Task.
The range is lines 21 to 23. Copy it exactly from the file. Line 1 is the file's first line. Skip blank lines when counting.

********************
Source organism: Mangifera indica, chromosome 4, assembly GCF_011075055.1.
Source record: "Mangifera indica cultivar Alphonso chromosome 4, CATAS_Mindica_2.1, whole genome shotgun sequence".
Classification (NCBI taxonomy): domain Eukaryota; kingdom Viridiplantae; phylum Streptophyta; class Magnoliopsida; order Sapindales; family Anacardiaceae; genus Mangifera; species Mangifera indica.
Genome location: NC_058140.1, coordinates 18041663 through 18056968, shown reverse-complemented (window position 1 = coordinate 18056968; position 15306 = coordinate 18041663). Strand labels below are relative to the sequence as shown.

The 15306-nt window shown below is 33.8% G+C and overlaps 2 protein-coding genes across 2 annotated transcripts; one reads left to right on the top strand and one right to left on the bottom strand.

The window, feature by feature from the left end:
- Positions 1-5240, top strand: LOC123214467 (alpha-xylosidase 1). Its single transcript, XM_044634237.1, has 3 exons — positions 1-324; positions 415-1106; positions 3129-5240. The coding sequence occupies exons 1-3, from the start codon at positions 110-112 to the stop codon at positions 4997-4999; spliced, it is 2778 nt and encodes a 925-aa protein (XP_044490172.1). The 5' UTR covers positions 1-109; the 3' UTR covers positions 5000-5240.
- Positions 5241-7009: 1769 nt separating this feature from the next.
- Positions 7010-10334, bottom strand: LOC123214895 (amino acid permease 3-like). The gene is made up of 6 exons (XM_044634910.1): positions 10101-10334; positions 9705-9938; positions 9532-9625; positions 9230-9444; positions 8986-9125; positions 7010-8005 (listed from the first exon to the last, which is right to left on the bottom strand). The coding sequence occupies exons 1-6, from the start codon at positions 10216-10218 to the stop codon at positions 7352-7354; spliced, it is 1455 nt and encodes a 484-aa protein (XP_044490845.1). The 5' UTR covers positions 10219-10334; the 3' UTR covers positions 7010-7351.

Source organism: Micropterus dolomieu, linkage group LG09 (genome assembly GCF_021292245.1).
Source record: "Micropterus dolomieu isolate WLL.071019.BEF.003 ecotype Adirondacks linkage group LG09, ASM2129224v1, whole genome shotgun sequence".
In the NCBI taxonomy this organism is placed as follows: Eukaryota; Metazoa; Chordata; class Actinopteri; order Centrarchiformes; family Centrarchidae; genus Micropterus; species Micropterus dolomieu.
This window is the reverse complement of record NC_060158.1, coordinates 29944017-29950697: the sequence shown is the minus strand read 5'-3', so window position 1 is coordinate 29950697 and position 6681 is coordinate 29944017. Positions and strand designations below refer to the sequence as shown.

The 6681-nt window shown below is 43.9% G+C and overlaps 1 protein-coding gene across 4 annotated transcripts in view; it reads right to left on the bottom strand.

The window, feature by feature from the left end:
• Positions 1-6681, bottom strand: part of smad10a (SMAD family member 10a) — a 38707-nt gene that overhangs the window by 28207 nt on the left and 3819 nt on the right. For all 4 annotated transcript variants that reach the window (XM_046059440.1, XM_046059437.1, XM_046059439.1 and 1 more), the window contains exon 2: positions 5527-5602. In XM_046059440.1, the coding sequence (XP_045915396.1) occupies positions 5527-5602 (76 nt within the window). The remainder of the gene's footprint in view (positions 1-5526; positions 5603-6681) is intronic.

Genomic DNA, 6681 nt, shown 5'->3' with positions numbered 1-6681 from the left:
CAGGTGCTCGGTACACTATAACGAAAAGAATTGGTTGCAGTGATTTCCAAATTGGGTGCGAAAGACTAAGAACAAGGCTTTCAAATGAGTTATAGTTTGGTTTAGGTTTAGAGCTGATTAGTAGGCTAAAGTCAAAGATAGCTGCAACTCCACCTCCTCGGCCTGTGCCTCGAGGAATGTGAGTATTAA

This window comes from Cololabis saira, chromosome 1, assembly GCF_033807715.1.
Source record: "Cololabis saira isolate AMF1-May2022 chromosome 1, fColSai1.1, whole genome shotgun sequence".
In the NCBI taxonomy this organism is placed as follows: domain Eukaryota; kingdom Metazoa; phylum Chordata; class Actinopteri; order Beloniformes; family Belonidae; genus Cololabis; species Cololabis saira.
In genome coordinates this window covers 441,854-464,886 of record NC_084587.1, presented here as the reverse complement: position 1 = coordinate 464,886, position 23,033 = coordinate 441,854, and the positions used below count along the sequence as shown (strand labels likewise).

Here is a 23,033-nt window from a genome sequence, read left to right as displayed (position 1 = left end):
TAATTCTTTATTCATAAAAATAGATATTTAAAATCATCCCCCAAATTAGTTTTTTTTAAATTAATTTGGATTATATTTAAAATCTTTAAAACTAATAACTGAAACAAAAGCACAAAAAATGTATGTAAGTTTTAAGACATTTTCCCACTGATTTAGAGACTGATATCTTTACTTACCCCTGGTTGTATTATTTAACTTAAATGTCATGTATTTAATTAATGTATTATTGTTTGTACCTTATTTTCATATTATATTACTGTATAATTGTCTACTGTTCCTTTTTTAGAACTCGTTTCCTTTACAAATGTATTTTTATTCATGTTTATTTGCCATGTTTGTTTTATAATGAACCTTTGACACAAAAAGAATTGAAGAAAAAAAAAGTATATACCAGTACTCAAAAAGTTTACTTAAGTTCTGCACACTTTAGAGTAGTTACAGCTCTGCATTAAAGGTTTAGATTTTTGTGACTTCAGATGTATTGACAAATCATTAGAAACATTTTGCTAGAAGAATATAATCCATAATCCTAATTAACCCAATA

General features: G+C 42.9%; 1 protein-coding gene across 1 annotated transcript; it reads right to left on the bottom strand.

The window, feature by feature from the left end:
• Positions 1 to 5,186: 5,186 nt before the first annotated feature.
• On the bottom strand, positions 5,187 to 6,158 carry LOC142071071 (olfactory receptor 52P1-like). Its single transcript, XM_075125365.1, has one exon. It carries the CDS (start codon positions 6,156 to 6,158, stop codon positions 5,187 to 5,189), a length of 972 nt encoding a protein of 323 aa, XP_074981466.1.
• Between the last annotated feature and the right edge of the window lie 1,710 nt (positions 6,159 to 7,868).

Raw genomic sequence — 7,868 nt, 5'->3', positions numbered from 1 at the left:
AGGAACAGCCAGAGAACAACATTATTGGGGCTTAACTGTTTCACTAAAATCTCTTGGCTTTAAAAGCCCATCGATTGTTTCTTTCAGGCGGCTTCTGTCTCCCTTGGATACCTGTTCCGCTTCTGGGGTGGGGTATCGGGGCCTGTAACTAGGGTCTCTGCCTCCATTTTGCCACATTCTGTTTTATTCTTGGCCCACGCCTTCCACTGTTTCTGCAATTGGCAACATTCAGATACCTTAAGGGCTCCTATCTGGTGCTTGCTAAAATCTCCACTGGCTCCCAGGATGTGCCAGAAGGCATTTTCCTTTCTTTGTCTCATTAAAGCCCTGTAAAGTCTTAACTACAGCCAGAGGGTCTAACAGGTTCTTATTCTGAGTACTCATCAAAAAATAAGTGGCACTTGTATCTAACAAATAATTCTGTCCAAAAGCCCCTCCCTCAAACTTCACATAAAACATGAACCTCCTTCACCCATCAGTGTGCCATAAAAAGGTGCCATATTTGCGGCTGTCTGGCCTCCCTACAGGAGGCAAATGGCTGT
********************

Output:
In the NCBI taxonomy this organism is placed as follows: domain Eukaryota; kingdom Metazoa; phylum Chordata; class Actinopteri; order Beloniformes; family Belonidae; genus Cololabis; species Cololabis saira.
In genome coordinates this window covers 441,854-464,886 of record NC_084587.1, presented here as the reverse complement: position 1 = coordinate 464,886, position 23,033 = coordinate 441,854, and the positions used below count along the sequence as shown (strand labels likewise).

Here is a 23,033-nt window from a genome sequence, read left to right as displayed (position 1 = left end):